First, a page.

Featured stories about Mauritania
Stories about Mauritania
"This is not the Africa of Lumumba, Nyobe, Cabral and Sankara."
From counterterrorism to counter-COVID-19, governments use crises to impose continuous states of emergency in the Middle East
Fighting terrorism used to be the umbrella under which states of emergency were justified in the Middle East. Now, COVID-19 serves as a new justification for sweeping powers.
Despite ending a 10-day internet shutdown, the government continues to restrict press freedom and freedom of expression as part of its post-election crackdown.
Struggles for political power in Myanmar, Mauritania and Ethiopia led to widespread shutdowns of internet services this week.
Ould Mkhaitir was prosecuted for writing an article in which he criticised the role of religion in Mauritania’s caste system.
The public prosecution accuses the two bloggers of spreading what it deemed were "false" reports of corruption allegations against the Mauritanian President.
"Great nations ... never try to erase a dark episode out of their history, but instead, show it to the world for everyone to remember and say 'NEVER AGAIN'."
Biram Dah Abeid, who is also an elected government official, is accused of slandering and threatening a journalist with close ties to the Mauritanian government.
In 2014, Ould Mkhaitir was arrested and convicted of "apostasy" over an opinion article in which he addressed Mauritania's discriminatory caste system.
"This sentence signifies a step backwards in terms of tolerance and shows just how much issues of cast, religion, slavery and therefore democracy are taboos in Mauritania."
"Many work without rest, without wages for their master's benefit. They do not have the right to education, to freedom of movement, to travel or marry, without their owner's consent."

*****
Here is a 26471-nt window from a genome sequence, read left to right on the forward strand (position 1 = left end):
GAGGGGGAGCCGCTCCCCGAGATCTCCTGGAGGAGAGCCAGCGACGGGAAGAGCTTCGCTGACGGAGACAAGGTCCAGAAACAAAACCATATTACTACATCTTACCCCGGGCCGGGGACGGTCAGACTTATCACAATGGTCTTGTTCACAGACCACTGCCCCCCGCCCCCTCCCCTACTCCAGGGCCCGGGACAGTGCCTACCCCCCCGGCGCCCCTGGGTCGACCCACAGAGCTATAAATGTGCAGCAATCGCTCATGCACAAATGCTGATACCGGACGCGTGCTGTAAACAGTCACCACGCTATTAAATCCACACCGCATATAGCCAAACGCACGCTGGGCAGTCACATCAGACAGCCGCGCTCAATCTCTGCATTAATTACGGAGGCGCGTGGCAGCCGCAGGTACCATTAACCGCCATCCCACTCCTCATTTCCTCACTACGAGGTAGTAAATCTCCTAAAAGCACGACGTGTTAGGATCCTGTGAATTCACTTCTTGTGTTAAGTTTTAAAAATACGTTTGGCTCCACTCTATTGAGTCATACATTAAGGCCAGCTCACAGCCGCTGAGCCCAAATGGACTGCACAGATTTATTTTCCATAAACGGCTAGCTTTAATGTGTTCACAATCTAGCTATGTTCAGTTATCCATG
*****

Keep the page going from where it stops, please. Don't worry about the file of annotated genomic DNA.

Moroccans Rally for Unity, While Sahrawis Push for Independence After Ban Ki-Moon’s ‘Occupied’ Remark
"When will you be relieved from your prolonged pain? Oh, my homeland. Peace be upon you"
Despite enduring fear and suspicion towards refugees, many citizens initiatives have been launched or scaled up in France to meet their needs.
In Africa, opinions are divided on the Mauritanian film "Timbuktu." Some love it, others think external factors are the reason for its success.
Sentenced to death for his online writing, Mauritanian blogger Mohamed Cheikh Ould Mohamed is yet another victim of a repressive government using “apostasy” pretexts to crack down political speech.
Dah Abeid and a few other human activists were arrested by the police in November and are now awaiting their trials.
While the Islamist group Boko Haram threatens to extend its caliphate in the north -east part of Nigeria, major developments are taking place in the Sahel with respect to the security of the region. Kaci Racelma, a Nigerien blogger wrote in his blog A Niamey ( In Niamey) about the relationship...
The impact of 2014 World Environment Day on Africa: The need for growth on the continent does not absolve nations from protecting the earth, African advocates say.
A group of hackers calling themselves the “Moroccan Secret Agent” have succeeded in breaching and seizing control [ar] of several Mauritanian governmental websites. The group defaced the websites with slogans insulting the Mauritanian president Mohamed Ould Abdel Aziz, and his Algerian counterpart, Abdelaziz Bouteflika, calling the two heads of state “enemies...
Presidential elections are planned for June 21 in Mauritania. Many opposition groups have already said they would boycott the elections, whose results are evident even before votes are cast.
Mohand Kadi and Moez Benncir had the misfortune of sipping a coffee on a terrace at the same time as opposition movement Barakat! staged a demonstration ahead of presidential elections.